2 helicopters, 3 boats respond to false EPIRB

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The Coast Guard spent around 20 hours searching for the 47-foot catamaran Tortuga in the Caribbean earlier this week after its EPIRB reportedly fell overboard and began sending a distress signal.

Coast Guard officials first received the signal Sunday at 1:30 p.m., transmitting from 76 miles west of Guadeloupe in the Leeward Islands. Five hours later a Coast Guard helicopter located a 406 MHz EPIRB floating in the water but found no evidence that a boat had sunk, according to Coast Guard spokesperson Lt. Eric Willis. In total, two Coast Guard helicopters and three merchant vessels assisted in the search.

Tortuga’s owners, Michael Tribe and Ed Healy, were contacted after Coast Guard officials checked the registration on the beacon. Tribe and Healy had hired two French nationals, Florian Flevel and Thierry Vernay, to deliver the sailboat from Martinique to Fort Lauderdale, Fla.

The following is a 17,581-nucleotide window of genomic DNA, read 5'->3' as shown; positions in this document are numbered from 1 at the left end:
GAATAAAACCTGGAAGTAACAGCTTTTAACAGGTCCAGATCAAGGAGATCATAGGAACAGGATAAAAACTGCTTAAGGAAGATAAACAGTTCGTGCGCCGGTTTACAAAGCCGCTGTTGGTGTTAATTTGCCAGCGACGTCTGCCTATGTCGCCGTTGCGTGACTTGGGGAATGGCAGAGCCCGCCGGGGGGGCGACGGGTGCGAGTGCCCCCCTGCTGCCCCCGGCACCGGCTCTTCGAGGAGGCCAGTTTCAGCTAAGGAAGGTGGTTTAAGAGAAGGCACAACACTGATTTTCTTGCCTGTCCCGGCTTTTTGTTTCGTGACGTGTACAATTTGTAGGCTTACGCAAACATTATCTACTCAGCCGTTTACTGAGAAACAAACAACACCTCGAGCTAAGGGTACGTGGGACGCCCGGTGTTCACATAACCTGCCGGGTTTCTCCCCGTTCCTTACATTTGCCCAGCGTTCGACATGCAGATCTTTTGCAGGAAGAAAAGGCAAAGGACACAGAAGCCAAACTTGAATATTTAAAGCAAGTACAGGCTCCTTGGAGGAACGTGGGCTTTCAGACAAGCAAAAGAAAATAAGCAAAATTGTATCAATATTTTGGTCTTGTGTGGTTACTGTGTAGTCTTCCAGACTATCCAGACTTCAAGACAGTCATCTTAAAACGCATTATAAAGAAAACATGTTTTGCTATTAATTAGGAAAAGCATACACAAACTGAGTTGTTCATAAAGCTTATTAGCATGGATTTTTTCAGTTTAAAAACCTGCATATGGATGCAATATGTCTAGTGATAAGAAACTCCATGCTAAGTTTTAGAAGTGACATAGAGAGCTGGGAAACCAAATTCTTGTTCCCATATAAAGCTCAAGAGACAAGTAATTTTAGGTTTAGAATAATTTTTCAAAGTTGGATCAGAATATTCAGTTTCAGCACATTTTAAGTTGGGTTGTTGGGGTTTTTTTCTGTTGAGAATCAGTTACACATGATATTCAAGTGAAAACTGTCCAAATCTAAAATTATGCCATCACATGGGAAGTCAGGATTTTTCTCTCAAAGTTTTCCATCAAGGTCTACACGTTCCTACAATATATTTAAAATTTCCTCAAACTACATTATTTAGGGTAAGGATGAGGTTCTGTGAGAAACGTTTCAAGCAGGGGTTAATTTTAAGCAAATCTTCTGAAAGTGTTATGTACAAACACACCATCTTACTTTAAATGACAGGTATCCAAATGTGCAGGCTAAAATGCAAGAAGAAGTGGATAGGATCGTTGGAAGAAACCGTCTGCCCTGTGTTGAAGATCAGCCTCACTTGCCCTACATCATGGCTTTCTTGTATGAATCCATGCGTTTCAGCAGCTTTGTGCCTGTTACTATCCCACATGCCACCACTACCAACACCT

Flevel contacted Coast Guard officials from Tortuga Monday night after hearing an urgent broadcast about the catamaran. Willis says the boat and the crew were in no danger. Flevel told the Coast Guard he knew the EPIRB went overboard but wasn’t sure how it happened.

“This is a perfect example of carelessness that cost the Coast Guard a huge effort that could have been used in a real emergency,” Willis says.

Soundings will take a closer look at how false EPIRB transmissions cost the Coast Guard time and money, in the September issue.

— Jason Fell